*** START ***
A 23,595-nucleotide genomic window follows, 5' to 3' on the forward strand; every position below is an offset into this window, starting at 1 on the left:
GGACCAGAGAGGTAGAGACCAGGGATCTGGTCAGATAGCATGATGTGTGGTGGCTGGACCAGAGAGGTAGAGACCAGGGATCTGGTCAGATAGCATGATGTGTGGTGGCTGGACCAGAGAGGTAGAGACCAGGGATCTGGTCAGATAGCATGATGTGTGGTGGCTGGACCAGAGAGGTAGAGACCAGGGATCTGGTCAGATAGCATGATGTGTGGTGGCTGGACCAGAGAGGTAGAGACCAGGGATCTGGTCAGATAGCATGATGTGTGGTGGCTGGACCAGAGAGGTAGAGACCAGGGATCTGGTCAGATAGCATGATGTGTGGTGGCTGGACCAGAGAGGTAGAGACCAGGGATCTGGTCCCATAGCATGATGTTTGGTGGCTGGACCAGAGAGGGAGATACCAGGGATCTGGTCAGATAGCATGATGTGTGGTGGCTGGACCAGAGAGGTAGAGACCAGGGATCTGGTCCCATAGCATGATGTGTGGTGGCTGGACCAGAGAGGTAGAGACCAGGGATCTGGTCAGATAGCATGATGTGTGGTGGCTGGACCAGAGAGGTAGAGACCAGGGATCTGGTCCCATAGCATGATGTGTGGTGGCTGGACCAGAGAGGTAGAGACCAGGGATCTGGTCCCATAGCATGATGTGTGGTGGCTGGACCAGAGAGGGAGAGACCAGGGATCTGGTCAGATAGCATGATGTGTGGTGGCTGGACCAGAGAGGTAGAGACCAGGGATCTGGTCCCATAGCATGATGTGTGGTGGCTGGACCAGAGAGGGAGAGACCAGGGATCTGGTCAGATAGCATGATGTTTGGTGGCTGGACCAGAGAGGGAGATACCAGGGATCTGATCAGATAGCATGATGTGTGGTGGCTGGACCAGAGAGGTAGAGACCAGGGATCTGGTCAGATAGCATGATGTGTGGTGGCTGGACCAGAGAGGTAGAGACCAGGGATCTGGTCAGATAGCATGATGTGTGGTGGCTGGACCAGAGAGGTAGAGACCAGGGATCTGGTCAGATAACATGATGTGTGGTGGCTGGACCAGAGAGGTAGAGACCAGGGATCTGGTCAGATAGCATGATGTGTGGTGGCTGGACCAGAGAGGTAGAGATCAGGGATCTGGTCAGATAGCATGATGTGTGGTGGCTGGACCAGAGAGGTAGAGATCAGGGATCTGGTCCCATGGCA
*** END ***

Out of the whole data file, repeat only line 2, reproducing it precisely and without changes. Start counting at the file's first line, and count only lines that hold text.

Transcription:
GGACCAGAGAGGTAGAGACCAGGGATCTGGTCAGATAGCATGATGTGTGGTGGCTGGACCAGAGAGGTAGAGACCAGGGATCTGGTCAGATAGCATGATGTGTGGTGGCTGGACCAGAGAGGTAGAGACCAGGGATCTGGTCAGATAGCATGATGTGTGGTGGCTGGACCAGAGAGGTAGAGACCAGGGATCTGGTCAGATAGCATGATGTGTGGTGGCTGGACCAGAGAGGTAGAGACCAGGGATCTGGTCAGATAGCATGATGTGTGGTGGCTGGACCAGAGAGGTAGAGACCAGGGATCTGGTCAGATAGCATGATGTGTGGTGGCTGGACCAGAGAGGTAGAGACCAGGGATCTGGTCCCATAGCATGATGTTTGGTGGCTGGACCAGAGAGGGAGATACCAGGGATCTGGTCAGATAGCATGATGTGTGGTGGCTGGACCAGAGAGGTAGAGACCAGGGATCTGGTCCCATAGCATGATGTGTGGTGGCTGGACCAGAGAGGTAGAGACCAGGGATCTGGTCAGATAGCATGATGTGTGGTGGCTGGACCAGAGAGGTAGAGACCAGGGATCTGGTCCCATAGCATGATGTGTGGTGGCTGGACCAGAGAGGTAGAGACCAGGGATCTGGTCCCATAGCATGATGTGTGGTGGCTGGACCAGAGAGGGAGAGACCAGGGATCTGGTCAGATAGCATGATGTGTGGTGGCTGGACCAGAGAGGTAGAGACCAGGGATCTGGTCCCATAGCATGATGTGTGGTGGCTGGACCAGAGAGGGAGAGACCAGGGATCTGGTCAGATAGCATGATGTTTGGTGGCTGGACCAGAGAGGGAGATACCAGGGATCTGATCAGATAGCATGATGTGTGGTGGCTGGACCAGAGAGGTAGAGACCAGGGATCTGGTCAGATAGCATGATGTGTGGTGGCTGGACCAGAGAGGTAGAGACCAGGGATCTGGTCAGATAGCATGATGTGTGGTGGCTGGACCAGAGAGGTAGAGACCAGGGATCTGGTCAGATAACATGATGTGTGGTGGCTGGACCAGAGAGGTAGAGACCAGGGATCTGGTCAGATAGCATGATGTGTGGTGGCTGGACCAGAGAGGTAGAGATCAGGGATCTGGTCAGATAGCATGATGTGTGGTGGCTGGACCAGAGAGGTAGAGATCAGGGATCTGGTCCCATGGCA